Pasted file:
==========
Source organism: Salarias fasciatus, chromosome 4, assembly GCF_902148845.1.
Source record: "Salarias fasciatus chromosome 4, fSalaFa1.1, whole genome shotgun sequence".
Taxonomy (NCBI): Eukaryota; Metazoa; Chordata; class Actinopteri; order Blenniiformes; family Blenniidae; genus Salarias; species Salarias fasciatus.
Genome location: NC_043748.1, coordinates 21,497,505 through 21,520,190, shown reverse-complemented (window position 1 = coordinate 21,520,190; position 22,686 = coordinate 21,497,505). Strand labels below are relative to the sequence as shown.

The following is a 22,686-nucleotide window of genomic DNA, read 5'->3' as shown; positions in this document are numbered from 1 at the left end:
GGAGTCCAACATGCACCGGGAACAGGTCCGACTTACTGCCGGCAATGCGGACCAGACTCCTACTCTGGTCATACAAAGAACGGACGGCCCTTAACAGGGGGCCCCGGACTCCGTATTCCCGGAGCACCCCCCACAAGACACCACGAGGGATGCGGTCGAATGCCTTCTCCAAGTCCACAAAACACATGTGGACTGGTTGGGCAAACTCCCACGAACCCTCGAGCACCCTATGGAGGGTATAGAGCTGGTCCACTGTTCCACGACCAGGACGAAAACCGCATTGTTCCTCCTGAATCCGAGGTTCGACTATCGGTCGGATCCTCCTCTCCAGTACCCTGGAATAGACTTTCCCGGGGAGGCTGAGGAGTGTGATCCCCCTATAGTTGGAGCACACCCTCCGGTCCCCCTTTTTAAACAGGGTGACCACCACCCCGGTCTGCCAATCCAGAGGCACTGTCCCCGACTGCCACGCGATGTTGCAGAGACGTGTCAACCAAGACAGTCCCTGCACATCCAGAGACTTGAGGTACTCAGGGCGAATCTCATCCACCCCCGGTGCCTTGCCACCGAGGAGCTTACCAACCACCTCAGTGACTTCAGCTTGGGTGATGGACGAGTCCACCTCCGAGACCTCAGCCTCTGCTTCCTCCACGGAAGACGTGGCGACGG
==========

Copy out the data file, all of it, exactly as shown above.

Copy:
Source organism: Salarias fasciatus, chromosome 4, assembly GCF_902148845.1.
Source record: "Salarias fasciatus chromosome 4, fSalaFa1.1, whole genome shotgun sequence".
Taxonomy (NCBI): Eukaryota; Metazoa; Chordata; class Actinopteri; order Blenniiformes; family Blenniidae; genus Salarias; species Salarias fasciatus.
Genome location: NC_043748.1, coordinates 21,497,505 through 21,520,190, shown reverse-complemented (window position 1 = coordinate 21,520,190; position 22,686 = coordinate 21,497,505). Strand labels below are relative to the sequence as shown.

The following is a 22,686-nucleotide window of genomic DNA, read 5'->3' as shown; positions in this document are numbered from 1 at the left end:
GGAGTCCAACATGCACCGGGAACAGGTCCGACTTACTGCCGGCAATGCGGACCAGACTCCTACTCTGGTCATACAAAGAACGGACGGCCCTTAACAGGGGGCCCCGGACTCCGTATTCCCGGAGCACCCCCCACAAGACACCACGAGGGATGCGGTCGAATGCCTTCTCCAAGTCCACAAAACACATGTGGACTGGTTGGGCAAACTCCCACGAACCCTCGAGCACCCTATGGAGGGTATAGAGCTGGTCCACTGTTCCACGACCAGGACGAAAACCGCATTGTTCCTCCTGAATCCGAGGTTCGACTATCGGTCGGATCCTCCTCTCCAGTACCCTGGAATAGACTTTCCCGGGGAGGCTGAGGAGTGTGATCCCCCTATAGTTGGAGCACACCCTCCGGTCCCCCTTTTTAAACAGGGTGACCACCACCCCGGTCTGCCAATCCAGAGGCACTGTCCCCGACTGCCACGCGATGTTGCAGAGACGTGTCAACCAAGACAGTCCCTGCACATCCAGAGACTTGAGGTACTCAGGGCGAATCTCATCCACCCCCGGTGCCTTGCCACCGAGGAGCTTACCAACCACCTCAGTGACTTCAGCTTGGGTGATGGACGAGTCCACCTCCGAGACCTCAGCCTCTGCTTCCTCCACGGAAGACGTGGCGACGG